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Theater & Drama / Latin American & Latino Studies / Women's Studies

 

The Plays of Josefina Niggli
Recovered Landmarks of Latino Literature
Josefina Niggli
Edited by William Orchard and Yolanda Padilla

Josefina Niggli's ghost haunts the fields of Mexican American and Chicana/o Studies, which have been uncomfortable with her exclusion but hesitant to embrace her fully.”–from the introduction

Josefina Niggli (1910–1983) was one of the most successful Mexican American writers of the early twentieth century. Born of European parents and raised in Mexico, she spent most of her adult life in the United States, and in her plays and novels she aimed to portray authentic Mexican experiences for English-speaking audiences. Niggli crossed borders, cultures, and genres, and her life and work prompt interesting questions about race, class, gender, modernity, ethnic and national identity, and the formation of literary canons.

Although Niggli is perhaps best known for her fiction and folk plays, this anthology recovers her historical dramas, most of which have been long out of print or were never published. These plays are deeply concerned with the aftermath of the 1910 Mexican Revolution, imagining its implications for Mexico, Mexican Americans, and U.S.–Mexico relations. Included are Mexican Silhouettes (1928), Singing Valley (1936), The Cry of Dolores (1936), The Fair God (1936), Soldadera (1938), This is Villa! (1939), and The Ring of General Macias (1943). These works reflect on the making of history and often portray the Revolution through the lens of women's experiences.

Also included in this volume are an extensive critical introduction to Niggli, a chronology of her life and writings, and a selection of letters and reviews by, to, and about Josefina Niggli that provide illuminating context for the plays.

Padilla and Orchard have completed the formidable task of revitalizing the archive of Mexican American author Josefina Niggli, a writer whose production defies easy categorization but whose time has arrived thanks to the vicissitudes of cultural styles and newer rehearsals in Chicano-Latino literary history.–Roberto Tejada, University of California, San Diego

this is an old black and white photo of Niggli in Mexican costume. Josefina Niggli was an accomplished playwright, novelist, screenwriter, and teacher. She was associated with the San Antonio Little Theater, the Carolina Playmakers, and the Abbey Theatre in Dublin, Ireland. As a screenwriter, she worked for Twentieth Century Fox and MGM, where she adapted her novel Mexican Village for the screen. Niggli was a faculty member at the University of North Carolina and at Western Carolina University, where a campus theater is named for her.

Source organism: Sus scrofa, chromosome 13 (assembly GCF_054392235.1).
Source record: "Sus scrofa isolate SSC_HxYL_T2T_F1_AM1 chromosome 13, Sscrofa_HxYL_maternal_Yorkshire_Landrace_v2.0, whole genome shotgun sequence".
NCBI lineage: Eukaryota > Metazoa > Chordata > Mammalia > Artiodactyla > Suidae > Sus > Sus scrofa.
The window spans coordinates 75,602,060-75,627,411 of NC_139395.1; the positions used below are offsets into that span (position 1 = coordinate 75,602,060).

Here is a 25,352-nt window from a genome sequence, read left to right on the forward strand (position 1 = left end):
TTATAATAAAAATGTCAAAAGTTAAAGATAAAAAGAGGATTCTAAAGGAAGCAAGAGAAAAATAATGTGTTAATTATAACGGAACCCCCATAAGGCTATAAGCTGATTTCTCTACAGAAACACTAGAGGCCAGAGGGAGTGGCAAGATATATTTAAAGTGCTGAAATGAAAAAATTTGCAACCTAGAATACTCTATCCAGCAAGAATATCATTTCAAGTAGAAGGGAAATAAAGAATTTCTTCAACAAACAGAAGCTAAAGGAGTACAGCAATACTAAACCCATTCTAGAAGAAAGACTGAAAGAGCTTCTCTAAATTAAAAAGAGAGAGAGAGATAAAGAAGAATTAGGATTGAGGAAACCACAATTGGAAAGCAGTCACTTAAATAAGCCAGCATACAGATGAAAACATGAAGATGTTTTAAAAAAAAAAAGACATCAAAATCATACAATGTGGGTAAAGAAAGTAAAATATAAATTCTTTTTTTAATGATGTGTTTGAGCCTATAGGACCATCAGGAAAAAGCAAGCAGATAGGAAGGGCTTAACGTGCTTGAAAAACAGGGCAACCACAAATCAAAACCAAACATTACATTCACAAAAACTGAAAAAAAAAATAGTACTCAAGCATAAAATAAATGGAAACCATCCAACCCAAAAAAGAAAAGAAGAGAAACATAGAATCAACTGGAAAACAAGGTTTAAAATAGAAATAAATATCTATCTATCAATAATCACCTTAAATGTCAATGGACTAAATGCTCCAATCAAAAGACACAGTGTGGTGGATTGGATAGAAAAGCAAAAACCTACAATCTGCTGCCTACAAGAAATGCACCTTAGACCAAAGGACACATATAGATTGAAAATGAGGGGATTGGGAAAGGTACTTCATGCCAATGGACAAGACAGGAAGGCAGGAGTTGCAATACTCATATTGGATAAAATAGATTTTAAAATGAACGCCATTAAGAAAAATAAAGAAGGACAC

William Orchard is a Ph.D. candidate in the Department of English at the University of Chicago and was a Cesar Chavez Fellow at Dartmouth College. Yolanda Padilla is assistant professor in the Department of English and in the Latin American and Latino Studies Program at the University of Pennsylvania.

Media & bookseller inquiries regarding review copies, events, and interviews can be directed to the publicity department at publicity@uwpress.wisc.edu or (608) 263-0734. (If you want to examine a book for possible course use, please see our Course Books page. If you want to examine a book for possible rights licensing, please see Rights & Permissions.)

Of Related Interest:
A Pan-American Life
Muna Lee
Edited and with biography by Jonathan Cohen
Foreword by Aurora Levins Morales



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Media & bookseller inquiries regarding review copies, events, and interviews can be directed to the publicity department at publicity@uwpress.wisc.edu or (608) 263-0734. (If you want to examine a book for possible course use, please see our Course Books page. If you want to examine a book for possible rights licensing, please see Rights & Permissions.)


The cover of the Niggli book is illustrated with an old photo of Niggli in Mexican costume.

October 2007

328 pp.  6 x 9

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ISBN 978-0-299-22454-6
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